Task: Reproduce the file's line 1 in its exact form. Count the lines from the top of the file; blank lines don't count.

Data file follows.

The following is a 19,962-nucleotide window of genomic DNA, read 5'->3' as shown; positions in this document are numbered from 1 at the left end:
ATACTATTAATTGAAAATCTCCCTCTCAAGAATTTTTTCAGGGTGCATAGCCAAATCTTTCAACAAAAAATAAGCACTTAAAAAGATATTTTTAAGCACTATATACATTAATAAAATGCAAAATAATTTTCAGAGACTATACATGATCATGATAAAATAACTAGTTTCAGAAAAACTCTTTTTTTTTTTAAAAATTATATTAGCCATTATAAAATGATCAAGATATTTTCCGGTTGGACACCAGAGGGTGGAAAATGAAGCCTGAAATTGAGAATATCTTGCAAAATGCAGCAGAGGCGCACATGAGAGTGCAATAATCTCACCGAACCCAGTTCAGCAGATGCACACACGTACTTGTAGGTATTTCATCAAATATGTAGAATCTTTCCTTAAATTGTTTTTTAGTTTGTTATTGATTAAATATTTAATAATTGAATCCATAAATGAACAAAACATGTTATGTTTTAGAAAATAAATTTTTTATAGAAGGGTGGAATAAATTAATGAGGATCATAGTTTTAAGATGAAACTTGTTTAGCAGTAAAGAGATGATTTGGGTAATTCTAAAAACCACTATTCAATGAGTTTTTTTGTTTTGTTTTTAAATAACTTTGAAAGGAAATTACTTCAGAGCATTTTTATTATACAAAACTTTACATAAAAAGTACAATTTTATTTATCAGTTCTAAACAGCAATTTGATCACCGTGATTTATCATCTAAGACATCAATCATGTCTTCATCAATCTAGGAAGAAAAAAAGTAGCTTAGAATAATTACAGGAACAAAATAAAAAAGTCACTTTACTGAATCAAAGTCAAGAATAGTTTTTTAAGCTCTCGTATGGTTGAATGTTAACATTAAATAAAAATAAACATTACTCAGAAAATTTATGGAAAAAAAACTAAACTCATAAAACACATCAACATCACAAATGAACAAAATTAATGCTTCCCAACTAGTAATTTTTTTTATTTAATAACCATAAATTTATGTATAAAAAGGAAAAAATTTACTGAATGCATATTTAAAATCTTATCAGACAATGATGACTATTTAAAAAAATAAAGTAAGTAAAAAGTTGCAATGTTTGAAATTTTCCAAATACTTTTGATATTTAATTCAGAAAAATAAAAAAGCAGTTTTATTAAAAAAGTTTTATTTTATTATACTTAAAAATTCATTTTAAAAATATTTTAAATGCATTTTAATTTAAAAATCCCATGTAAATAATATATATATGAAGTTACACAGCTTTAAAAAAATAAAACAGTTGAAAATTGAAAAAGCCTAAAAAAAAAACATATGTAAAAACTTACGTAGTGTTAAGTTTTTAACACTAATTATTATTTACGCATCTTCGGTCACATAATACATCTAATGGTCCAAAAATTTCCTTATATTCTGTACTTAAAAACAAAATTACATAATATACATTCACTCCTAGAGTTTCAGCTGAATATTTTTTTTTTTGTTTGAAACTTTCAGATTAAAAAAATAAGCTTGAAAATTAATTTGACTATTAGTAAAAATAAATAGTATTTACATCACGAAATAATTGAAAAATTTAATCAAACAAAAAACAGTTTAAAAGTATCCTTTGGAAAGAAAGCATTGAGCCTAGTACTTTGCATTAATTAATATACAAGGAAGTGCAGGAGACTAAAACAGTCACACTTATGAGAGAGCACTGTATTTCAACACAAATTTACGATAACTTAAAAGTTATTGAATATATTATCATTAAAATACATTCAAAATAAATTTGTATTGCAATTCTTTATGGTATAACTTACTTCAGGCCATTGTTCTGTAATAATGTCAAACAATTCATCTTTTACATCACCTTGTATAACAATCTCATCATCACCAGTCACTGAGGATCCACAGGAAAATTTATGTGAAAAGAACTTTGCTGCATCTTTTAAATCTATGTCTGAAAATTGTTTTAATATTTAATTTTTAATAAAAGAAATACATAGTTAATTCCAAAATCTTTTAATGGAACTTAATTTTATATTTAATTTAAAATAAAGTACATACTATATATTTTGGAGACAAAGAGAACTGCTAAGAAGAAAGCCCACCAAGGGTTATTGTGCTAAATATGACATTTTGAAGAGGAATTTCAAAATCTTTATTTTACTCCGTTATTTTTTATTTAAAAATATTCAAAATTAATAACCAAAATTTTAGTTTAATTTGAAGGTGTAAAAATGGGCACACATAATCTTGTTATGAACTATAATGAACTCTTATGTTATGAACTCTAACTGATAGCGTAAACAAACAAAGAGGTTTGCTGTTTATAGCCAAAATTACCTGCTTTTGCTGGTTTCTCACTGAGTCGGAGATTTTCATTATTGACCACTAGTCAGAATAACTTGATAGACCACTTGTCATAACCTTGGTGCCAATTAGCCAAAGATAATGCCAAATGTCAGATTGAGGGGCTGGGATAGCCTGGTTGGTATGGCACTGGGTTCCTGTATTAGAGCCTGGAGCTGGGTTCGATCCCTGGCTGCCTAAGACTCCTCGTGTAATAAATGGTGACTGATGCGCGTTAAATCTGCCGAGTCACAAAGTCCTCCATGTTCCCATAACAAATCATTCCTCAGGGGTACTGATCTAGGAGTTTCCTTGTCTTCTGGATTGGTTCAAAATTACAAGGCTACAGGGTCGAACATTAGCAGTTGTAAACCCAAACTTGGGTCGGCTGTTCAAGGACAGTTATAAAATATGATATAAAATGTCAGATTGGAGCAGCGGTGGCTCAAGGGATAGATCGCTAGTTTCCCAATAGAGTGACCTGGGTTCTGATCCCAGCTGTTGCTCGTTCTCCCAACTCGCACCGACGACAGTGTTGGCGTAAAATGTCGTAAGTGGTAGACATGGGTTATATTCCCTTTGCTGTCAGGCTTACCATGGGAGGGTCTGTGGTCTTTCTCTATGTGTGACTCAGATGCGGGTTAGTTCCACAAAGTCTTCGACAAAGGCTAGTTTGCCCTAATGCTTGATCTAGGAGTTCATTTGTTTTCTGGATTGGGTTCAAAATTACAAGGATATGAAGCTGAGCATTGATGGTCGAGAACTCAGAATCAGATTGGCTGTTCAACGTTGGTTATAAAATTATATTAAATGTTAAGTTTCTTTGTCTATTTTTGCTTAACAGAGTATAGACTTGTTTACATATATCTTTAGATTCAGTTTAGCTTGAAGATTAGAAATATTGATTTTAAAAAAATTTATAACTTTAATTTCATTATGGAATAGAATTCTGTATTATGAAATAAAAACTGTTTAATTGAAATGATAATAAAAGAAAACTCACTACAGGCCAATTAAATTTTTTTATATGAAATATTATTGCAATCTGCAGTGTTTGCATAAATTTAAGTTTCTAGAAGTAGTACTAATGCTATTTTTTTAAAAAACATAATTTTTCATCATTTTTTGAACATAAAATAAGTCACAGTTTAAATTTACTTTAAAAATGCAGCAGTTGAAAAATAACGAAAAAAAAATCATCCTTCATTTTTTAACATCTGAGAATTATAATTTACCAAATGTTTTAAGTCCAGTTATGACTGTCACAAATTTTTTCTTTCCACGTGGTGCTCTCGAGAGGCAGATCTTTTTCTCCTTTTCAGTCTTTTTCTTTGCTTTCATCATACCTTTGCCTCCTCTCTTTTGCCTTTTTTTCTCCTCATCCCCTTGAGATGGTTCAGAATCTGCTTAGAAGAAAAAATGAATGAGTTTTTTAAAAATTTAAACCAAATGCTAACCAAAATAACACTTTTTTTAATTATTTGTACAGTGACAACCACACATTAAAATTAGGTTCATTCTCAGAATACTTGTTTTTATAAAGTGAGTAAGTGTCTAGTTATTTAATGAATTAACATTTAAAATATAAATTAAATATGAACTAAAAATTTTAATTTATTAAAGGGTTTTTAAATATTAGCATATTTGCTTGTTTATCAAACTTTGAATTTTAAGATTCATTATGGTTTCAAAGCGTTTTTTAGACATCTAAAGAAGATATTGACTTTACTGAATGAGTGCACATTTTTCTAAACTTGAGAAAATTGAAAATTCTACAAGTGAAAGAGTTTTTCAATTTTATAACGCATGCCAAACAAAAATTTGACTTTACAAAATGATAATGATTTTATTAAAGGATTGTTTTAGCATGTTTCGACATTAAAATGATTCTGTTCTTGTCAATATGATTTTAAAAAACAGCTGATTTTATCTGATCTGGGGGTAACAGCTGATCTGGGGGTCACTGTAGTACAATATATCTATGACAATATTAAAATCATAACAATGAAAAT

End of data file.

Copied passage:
The following is a 19,962-nucleotide window of genomic DNA, read 5'->3' as shown; positions in this document are numbered from 1 at the left end: